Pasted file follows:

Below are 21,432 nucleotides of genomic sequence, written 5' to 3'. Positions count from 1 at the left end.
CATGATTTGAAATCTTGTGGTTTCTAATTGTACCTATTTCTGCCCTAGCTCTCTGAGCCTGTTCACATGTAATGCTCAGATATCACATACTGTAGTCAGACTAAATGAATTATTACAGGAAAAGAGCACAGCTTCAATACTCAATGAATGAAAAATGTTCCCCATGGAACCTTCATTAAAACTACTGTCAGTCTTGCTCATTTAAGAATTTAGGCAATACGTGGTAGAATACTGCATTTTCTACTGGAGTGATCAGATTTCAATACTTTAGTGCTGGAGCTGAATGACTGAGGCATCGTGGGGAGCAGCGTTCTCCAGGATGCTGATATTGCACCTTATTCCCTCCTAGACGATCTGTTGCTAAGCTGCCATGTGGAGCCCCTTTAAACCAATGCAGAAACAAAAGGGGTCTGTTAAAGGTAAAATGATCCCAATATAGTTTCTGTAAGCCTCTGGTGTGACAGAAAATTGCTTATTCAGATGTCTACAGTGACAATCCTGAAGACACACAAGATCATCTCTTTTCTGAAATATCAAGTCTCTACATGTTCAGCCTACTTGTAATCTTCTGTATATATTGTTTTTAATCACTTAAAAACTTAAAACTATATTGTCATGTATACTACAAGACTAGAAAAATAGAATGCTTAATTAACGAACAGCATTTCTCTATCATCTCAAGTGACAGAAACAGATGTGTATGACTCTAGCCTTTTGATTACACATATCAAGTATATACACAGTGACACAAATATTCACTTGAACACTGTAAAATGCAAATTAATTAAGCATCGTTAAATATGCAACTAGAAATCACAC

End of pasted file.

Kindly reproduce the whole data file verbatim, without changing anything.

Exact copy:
Below are 21,432 nucleotides of genomic sequence, written 5' to 3'. Positions count from 1 at the left end.
CATGATTTGAAATCTTGTGGTTTCTAATTGTACCTATTTCTGCCCTAGCTCTCTGAGCCTGTTCACATGTAATGCTCAGATATCACATACTGTAGTCAGACTAAATGAATTATTACAGGAAAAGAGCACAGCTTCAATACTCAATGAATGAAAAATGTTCCCCATGGAACCTTCATTAAAACTACTGTCAGTCTTGCTCATTTAAGAATTTAGGCAATACGTGGTAGAATACTGCATTTTCTACTGGAGTGATCAGATTTCAATACTTTAGTGCTGGAGCTGAATGACTGAGGCATCGTGGGGAGCAGCGTTCTCCAGGATGCTGATATTGCACCTTATTCCCTCCTAGACGATCTGTTGCTAAGCTGCCATGTGGAGCCCCTTTAAACCAATGCAGAAACAAAAGGGGTCTGTTAAAGGTAAAATGATCCCAATATAGTTTCTGTAAGCCTCTGGTGTGACAGAAAATTGCTTATTCAGATGTCTACAGTGACAATCCTGAAGACACACAAGATCATCTCTTTTCTGAAATATCAAGTCTCTACATGTTCAGCCTACTTGTAATCTTCTGTATATATTGTTTTTAATCACTTAAAAACTTAAAACTATATTGTCATGTATACTACAAGACTAGAAAAATAGAATGCTTAATTAACGAACAGCATTTCTCTATCATCTCAAGTGACAGAAACAGATGTGTATGACTCTAGCCTTTTGATTACACATATCAAGTATATACACAGTGACACAAATATTCACTTGAACACTGTAAAATGCAAATTAATTAAGCATCGTTAAATATGCAACTAGAAATCACAC